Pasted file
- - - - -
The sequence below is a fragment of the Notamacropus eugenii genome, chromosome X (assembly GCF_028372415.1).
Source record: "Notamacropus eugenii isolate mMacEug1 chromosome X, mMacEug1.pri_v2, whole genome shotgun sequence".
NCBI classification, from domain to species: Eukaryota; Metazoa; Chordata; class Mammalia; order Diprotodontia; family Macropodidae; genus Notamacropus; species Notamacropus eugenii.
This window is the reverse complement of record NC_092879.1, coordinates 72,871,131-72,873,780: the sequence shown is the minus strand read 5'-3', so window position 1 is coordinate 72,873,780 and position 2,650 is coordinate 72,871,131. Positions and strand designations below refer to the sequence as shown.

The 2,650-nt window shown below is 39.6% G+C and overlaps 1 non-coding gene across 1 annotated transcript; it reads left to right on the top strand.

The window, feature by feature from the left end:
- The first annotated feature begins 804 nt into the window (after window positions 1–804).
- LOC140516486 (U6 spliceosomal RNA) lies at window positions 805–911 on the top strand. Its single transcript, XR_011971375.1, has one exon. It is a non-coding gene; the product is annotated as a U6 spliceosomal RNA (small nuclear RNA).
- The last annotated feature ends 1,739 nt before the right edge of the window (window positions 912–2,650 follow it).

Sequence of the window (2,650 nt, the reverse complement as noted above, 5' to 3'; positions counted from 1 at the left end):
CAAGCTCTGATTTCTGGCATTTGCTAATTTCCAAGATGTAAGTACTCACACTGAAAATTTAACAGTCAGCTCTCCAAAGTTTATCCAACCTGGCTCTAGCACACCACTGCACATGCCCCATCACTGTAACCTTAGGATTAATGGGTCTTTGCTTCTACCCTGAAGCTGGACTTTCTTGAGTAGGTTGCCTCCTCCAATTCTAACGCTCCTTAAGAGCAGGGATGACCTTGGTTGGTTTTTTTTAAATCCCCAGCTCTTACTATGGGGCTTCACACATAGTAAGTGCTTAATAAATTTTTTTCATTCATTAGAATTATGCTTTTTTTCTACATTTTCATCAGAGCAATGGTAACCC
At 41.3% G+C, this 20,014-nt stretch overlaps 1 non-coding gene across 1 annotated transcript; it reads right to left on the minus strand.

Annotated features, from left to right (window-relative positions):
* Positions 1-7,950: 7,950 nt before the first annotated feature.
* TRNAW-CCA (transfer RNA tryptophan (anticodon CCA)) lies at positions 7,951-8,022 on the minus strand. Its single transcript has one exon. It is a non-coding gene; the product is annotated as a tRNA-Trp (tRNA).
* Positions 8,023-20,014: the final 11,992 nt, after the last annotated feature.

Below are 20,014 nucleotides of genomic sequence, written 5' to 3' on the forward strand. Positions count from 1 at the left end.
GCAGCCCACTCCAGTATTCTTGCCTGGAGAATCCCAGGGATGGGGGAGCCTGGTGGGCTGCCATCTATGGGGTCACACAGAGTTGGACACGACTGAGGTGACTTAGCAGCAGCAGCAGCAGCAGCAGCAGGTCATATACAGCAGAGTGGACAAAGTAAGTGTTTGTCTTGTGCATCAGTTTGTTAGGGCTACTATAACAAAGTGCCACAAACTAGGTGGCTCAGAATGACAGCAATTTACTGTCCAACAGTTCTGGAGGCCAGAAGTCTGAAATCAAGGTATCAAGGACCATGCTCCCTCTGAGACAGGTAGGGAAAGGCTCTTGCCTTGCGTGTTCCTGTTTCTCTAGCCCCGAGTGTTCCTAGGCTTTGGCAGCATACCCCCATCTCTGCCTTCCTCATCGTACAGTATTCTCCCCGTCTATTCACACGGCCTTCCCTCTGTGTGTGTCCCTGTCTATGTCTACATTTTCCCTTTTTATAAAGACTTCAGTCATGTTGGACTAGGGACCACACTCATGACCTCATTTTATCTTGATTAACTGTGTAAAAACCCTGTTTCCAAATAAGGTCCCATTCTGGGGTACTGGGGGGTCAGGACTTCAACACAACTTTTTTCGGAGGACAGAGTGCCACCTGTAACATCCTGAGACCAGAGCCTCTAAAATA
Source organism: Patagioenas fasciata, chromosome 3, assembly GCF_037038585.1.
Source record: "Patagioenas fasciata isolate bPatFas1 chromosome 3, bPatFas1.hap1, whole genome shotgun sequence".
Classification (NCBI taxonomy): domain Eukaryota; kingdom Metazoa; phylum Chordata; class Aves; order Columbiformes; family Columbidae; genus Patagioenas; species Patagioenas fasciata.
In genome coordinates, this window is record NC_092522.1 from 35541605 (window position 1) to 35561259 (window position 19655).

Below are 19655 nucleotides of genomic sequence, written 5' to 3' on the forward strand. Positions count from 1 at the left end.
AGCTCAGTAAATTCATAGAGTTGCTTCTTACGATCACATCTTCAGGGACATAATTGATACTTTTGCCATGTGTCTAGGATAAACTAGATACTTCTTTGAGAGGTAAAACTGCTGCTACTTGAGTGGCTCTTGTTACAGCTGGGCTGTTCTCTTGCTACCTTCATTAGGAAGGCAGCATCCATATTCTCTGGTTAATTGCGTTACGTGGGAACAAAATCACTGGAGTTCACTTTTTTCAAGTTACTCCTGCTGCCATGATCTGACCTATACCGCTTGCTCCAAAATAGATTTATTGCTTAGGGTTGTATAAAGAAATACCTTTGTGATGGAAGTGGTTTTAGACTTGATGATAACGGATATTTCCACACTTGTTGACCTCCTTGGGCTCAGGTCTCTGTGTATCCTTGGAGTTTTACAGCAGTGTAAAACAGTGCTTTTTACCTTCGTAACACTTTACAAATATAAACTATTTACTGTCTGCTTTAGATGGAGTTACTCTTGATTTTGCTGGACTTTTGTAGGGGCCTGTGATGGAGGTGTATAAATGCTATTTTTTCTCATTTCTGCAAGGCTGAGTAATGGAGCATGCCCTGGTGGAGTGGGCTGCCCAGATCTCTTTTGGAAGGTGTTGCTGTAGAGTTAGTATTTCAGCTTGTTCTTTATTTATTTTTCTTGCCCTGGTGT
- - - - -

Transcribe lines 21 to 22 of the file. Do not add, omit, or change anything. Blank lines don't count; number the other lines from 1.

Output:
Classification (NCBI taxonomy): domain Eukaryota; kingdom Metazoa; phylum Chordata; class Aves; order Columbiformes; family Columbidae; genus Patagioenas; species Patagioenas fasciata.
In genome coordinates, this window is record NC_092522.1 from 35541605 (window position 1) to 35561259 (window position 19655).